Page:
I was listening to Wolf Blitzer reporting the results of the job growth news. It appears that the news are quite disappointing. The unemployment rate in the U.S. remained stuck at 5,6%. Nonetheless, the american economy appears to be doing well despite the outsourcing controversy. As a Canadian, I'm curious how this news will factor into the upcoming American general election.
In any case, the Canadian economy, especially in Quebec is doing quite well. What fuels the economic activity is the construction boom in both residential and commercial. I can certinaly attest to this, there's a lot of construction in my neighbour area. Entire woods and empty fields are being developed.
The reason isn't a mystery. Leaving aside the obvious low interest rates, the principal reason is that construction is finally picking up after years of a standstill. In the early to mid 90s, Quebec's construction industry pretty much halted. I remember visiting Montreal after a few years of absence and was shocked to see rows of closed stores and boarded up building on Ste Catherine's, Montreal's downtown. There was even a timethat you could get a nice apartment, a 4 and half at the Students' ghetto around Mcgill University for 500$/month! now Montreal has a vacancy rate like Vancourer's. Montreal's is now at 0,2% something unheard of.
Back to the American job growth, I'm still curious as to what it signifies. On the one hand the American economy is doing quite well; on the other, the employeers don't seem yet convinced that the ecomony is vigourous enough to justify hiring more employees. I have to admit, I try to follow economic news, but it's very easy to become confused by the contradictory information. So the fact that the American unemployment rate remains unchanged is that good news or bad news?
Pastor de Vries' oped amply demonstrates how his attack on arts 54-55 Civil Code of Quebec, which edicts that everyone has a name and women preserve their own family name when they marry, is certainly a poor choice to highlight the contemporary assualt on the family.
His article underscores how Anglophones really still don't understand Latin culture or Roman law. If he bothered to research the history of Quebec's private law since the colonial period, he wouldn't have been so quick to condemn feminimism as a root cause for the inclusion of arts 54-55 CCQ.
During the colonial period until the 1860 women would preserve their family names when they married. The problem resulted from a confusion by the instrusion of common law in Quebec. Common law, until very recently obliged, women to give up their family names to take up that of their husband This led to a non-legal custom in Quebec which the notaries fought very hard to reverse. The reason is due to several hoary, but fundamental reasons.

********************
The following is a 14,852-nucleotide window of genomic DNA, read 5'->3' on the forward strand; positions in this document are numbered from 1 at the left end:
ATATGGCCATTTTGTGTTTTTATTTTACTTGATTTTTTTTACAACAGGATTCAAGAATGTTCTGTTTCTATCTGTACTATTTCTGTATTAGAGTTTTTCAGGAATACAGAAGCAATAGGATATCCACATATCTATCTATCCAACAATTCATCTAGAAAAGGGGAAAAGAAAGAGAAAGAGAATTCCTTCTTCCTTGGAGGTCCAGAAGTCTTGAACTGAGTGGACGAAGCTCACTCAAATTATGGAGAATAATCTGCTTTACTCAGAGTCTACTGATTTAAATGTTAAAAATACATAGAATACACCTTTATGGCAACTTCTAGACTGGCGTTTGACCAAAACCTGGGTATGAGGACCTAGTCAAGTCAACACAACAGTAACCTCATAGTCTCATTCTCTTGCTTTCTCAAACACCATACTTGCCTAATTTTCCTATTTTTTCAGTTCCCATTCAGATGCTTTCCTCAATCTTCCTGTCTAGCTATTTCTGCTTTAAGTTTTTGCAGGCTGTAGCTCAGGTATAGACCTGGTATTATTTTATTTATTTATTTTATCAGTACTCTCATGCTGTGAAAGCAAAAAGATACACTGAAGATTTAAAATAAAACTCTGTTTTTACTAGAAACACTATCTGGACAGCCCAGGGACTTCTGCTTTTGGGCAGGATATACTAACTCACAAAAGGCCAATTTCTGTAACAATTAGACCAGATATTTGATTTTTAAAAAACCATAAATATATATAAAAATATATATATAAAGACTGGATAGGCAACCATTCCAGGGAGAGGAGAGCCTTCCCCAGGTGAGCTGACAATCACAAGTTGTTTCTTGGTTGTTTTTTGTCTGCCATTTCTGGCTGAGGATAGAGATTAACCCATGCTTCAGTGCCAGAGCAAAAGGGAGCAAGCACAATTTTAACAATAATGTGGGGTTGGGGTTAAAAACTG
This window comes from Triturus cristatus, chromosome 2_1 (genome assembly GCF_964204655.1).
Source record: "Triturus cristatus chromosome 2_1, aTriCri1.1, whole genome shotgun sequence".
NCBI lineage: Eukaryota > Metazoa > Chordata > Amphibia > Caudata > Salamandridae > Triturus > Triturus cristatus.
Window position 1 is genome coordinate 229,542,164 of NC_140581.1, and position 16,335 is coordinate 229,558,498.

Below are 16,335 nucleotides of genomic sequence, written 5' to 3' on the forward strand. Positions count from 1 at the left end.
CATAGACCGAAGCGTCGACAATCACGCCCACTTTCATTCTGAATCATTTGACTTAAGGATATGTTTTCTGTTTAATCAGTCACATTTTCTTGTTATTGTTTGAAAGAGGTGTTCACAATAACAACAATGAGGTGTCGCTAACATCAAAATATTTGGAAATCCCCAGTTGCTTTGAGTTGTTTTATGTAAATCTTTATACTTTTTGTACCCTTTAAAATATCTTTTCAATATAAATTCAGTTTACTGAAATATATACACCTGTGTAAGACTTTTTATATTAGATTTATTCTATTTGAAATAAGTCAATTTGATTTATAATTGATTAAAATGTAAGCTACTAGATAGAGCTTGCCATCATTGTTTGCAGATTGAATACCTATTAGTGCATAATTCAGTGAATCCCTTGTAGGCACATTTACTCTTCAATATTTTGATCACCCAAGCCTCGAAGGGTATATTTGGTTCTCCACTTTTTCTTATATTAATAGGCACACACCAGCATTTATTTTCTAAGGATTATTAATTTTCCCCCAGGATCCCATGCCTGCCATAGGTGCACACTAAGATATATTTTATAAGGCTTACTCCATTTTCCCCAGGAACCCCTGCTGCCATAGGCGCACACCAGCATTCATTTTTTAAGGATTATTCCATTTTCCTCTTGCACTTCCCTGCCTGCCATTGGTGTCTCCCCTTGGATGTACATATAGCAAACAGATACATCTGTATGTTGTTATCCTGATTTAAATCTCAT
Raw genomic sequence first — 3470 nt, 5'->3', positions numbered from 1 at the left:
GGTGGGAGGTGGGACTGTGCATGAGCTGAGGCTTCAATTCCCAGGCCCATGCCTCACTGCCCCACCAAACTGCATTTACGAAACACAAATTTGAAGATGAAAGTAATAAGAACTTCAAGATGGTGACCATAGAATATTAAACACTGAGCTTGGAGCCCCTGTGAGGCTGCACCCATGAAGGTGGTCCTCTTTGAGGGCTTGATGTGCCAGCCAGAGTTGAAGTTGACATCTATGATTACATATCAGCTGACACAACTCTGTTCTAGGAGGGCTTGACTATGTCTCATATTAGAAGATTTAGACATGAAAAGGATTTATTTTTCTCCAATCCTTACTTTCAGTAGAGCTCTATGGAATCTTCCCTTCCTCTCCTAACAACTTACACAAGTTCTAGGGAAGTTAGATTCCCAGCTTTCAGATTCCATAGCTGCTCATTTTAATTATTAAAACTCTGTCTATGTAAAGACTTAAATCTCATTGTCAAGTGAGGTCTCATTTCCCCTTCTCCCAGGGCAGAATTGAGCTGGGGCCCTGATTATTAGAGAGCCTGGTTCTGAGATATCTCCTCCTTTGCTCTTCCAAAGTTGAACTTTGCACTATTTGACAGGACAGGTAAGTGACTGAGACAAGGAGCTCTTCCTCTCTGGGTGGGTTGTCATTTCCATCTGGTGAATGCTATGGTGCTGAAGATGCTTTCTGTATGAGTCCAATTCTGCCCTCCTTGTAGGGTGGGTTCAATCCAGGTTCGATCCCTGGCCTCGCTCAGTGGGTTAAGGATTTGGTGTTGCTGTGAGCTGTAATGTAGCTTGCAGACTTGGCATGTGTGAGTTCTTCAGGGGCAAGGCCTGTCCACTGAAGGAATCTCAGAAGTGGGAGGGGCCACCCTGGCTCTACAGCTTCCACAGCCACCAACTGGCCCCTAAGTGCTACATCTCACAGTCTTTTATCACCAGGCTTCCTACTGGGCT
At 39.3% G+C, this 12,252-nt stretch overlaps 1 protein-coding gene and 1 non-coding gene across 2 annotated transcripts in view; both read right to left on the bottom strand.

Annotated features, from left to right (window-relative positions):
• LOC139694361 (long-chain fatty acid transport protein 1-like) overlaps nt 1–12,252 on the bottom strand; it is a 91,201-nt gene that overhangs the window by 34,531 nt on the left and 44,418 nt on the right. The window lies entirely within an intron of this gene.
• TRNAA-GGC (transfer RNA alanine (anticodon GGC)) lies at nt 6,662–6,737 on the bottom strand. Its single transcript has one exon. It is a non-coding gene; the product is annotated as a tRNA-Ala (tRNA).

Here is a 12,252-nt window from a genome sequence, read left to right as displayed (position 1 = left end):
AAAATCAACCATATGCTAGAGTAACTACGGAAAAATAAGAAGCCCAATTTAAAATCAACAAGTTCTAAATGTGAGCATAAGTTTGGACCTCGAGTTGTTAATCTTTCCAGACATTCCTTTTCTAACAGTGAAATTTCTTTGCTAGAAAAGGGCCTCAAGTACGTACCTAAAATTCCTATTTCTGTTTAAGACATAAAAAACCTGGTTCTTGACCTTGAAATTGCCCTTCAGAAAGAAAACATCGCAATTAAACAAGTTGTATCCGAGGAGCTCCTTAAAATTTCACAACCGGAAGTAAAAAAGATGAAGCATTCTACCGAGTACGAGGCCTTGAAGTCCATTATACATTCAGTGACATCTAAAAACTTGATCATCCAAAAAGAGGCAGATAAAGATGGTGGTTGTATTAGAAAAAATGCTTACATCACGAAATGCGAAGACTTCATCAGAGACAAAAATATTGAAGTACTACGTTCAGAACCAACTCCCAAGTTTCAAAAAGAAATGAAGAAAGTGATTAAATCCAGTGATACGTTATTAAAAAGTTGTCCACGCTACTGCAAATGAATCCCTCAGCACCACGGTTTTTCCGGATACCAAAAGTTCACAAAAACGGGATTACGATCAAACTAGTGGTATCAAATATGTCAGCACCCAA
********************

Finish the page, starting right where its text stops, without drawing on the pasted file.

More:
First, every person has an intrinsic dignity qua human being, thus each person should receive a unique/distinct name as long as it's not demeaning. Second, by having distinctive names it's possible to ensure that the right person will execute his obligations or respond for any faults he committed. You can imagine the headaches courts and notaries have had when they had to deal with Jean-Guy Tremblay only to find out that the plantiff took the wrong person to court.Finally, successions; notaries sometimes had a hell of a time tracking down the right heirs. Imagine if a will gives money or an object to Mme Jeanette Tremblay, a common enough name, but the hier has lost touch with the de cujus; the notary is professionaly accountable to ensure that the inheirtance goes to the correct person and sometimes it could take years, if ever. How much easier to ensure the execution of will, if the heir happens to be named Jeanette Tremblay-Beauchamp.
If the pastor had continued his research on the historical background, he would've realized that it's not just Quebec's civil code that preserves women's family names, when they marry and transmit their name along with the husbad to their children, but the entire civil law regime throughout out Catholic Europe, Latin America and African countries under Latin colonization. The individualism he decrys isn't the familiar Lockean, Anglospheric ideal but a preindustrial legal category painstakingly elaborated over 2 and a half millenia and astute enough to balance between the individuals' and family's rights and obligations. Contrary to his complaints then, the civil code is very respectful of names it just doesn't protect them in the identical manner as common law. In fact, names are the foundation of Roman private law and Quebec has amply illustrated the disruption that occurs to the society when common law was incorrectly applied to the civil code in the matter of names.